Cautious households have paid back more than they borrowed on their plastic for the first time since 2013, Bank of England figures show.
As Christmas approached, the extra amount borrowed by consumers to buy goods and services including on credit cards as well as other types of personal borrowing fell to £563 million in November 2019 – the weakest figure in six years.
Within this total, there was a £120 million net repayment on credit cards, the Bank’s Money and Credit report said.
It marks the first time since July 2013 that a net repayment on credit cards has been recorded and it follows a £413 million increase in October 2019.
Economists suggested wider political uncertainty and lenders’ tougher standards may be behind the decline.
In July 2013, the net repayment on credit cards was £41 million.
The net credit card repayment seen in November 2019 was the biggest since October 2012, when a net figure of £169 million was repaid.
The weak figures meant the annual growth rate of consumer credit, which includes borrowing using credit cards, personal loans and overdrafts, slowed to 5.7% in November, compared with 6.1% in October.
It was the slowest annual growth rate in consumer credit since 2014.
Annual growth in consumer credit has now fallen by 3.7 percentage points since July 2018, when it was 9.4%.
Howard Archer, chief economic adviser at EY ITEM Club, said the net repayment on credit cards was a “particularly notable development”.
Commenting on the Bank’s figures, he said both consumers and lenders have recently seemed more cautious.
Mr Archer said: “There were signs late on in 2019 that consumers had become more careful in their spending as they faced the combination of a struggling domestic economy as well as heightened domestic political and Brexit uncertainties.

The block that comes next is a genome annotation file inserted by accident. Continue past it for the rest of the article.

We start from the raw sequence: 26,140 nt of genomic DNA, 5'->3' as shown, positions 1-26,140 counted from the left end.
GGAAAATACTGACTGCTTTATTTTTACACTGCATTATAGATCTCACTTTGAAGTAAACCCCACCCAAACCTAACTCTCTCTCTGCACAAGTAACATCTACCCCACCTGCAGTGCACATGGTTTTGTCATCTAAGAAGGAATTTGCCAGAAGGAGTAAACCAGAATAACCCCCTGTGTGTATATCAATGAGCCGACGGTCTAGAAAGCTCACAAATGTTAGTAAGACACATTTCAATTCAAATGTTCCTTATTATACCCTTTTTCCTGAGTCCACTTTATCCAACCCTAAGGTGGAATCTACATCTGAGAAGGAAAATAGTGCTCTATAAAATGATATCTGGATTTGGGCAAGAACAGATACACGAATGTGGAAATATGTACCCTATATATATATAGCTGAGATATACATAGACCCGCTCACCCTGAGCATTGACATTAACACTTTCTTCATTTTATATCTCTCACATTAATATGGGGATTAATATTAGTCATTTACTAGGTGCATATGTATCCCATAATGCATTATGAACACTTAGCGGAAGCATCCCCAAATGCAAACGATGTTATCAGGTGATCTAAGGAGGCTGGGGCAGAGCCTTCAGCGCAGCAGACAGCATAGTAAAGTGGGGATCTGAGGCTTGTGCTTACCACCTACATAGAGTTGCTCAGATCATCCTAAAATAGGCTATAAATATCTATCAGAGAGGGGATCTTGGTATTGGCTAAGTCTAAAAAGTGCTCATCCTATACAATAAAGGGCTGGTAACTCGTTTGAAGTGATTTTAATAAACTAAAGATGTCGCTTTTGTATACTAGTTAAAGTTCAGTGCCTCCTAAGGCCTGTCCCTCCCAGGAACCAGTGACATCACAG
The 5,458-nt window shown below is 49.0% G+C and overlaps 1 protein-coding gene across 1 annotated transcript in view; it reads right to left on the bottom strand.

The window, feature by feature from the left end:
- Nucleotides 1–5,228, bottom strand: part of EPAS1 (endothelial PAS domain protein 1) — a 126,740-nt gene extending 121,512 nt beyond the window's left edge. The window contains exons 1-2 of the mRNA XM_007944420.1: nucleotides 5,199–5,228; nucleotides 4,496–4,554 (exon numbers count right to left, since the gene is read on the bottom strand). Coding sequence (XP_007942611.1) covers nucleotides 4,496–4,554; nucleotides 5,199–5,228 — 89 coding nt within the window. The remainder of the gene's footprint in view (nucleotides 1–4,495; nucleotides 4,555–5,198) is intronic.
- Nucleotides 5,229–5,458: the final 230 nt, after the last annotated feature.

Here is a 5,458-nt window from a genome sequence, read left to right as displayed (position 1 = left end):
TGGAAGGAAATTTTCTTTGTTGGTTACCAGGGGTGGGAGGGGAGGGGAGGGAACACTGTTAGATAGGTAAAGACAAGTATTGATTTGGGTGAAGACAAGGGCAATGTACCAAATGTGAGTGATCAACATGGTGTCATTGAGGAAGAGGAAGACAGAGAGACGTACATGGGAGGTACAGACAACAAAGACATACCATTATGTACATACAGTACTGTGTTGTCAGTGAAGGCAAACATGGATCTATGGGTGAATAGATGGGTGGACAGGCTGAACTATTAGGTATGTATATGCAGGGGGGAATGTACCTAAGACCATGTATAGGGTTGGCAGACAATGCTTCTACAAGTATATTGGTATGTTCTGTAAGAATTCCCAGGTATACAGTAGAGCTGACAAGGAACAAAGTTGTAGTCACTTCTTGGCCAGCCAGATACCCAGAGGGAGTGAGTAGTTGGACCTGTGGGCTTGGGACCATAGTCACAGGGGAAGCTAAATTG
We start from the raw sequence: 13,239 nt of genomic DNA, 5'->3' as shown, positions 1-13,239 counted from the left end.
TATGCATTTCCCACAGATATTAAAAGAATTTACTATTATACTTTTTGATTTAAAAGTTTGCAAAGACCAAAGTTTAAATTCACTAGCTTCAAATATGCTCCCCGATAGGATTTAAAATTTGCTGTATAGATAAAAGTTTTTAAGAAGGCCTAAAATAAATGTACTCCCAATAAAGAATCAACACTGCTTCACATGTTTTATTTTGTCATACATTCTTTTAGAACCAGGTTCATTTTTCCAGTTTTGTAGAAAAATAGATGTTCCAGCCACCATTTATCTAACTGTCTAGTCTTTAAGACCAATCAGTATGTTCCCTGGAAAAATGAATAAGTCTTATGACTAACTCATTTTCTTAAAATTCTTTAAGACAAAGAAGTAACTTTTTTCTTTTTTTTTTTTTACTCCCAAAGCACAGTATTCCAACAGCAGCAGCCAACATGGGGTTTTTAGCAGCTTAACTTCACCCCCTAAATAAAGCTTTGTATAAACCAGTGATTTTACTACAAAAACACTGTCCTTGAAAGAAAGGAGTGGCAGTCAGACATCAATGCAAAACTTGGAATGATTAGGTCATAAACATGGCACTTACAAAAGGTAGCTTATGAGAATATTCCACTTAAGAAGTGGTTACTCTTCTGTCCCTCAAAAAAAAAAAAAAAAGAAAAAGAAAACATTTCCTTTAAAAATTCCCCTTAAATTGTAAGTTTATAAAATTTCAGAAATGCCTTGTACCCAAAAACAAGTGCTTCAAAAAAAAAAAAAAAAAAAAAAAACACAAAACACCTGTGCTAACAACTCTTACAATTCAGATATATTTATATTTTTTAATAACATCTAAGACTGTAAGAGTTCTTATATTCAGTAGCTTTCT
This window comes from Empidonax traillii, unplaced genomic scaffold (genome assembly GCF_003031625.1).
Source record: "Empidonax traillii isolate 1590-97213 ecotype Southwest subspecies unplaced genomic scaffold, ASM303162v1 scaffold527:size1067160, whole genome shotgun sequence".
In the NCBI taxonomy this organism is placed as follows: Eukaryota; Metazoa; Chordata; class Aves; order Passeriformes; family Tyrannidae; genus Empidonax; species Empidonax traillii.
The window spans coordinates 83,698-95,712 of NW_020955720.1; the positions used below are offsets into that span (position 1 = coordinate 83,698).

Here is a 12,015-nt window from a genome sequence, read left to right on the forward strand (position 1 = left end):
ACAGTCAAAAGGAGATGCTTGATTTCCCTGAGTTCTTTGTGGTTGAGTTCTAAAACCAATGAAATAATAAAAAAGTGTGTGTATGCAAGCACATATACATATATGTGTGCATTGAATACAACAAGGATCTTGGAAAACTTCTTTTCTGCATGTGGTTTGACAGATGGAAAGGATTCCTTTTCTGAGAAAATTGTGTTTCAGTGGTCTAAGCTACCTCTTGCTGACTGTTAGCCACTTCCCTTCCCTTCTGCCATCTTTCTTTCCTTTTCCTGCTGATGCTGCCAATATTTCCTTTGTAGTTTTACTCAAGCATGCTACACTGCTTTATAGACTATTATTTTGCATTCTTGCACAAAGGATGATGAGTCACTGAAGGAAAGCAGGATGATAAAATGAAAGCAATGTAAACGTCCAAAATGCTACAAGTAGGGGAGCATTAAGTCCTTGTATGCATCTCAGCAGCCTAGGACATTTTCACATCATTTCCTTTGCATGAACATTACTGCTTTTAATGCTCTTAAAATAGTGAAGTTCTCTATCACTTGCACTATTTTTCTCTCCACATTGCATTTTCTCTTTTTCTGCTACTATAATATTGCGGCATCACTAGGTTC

“Prior to this they had been pretty resilient – helped by improved purchasing power and recent record high employment.
“Meanwhile, lenders have become more careful about advancing unsecured (non-mortgage) credit – the third quarter of 2019 saw lenders further reduce the amount of unsecured credit available to households and again tighten lending standards.”
The report also said that mortgage market data points to continued stability.
Mortgage approvals for house purchase – an indicator for future lending – were unchanged in November, at 65,000, remaining similar to levels seen in recent years.
Approvals for re-mortgaging fell slightly on the month to 48,400.
Andrew Montlake, managing director of mortgage broker Coreco, said: “Mortgage approvals for home purchase in November were surprisingly robust given the distraction of the general election.
“There’s no doubt that many people saw November as the last chance saloon, a time to get a mortgage agreed before a potentially disruptive election result.”
The Bank said that in the business sector, levels of borrowing from banks and money raised in financial markets were both subdued in November.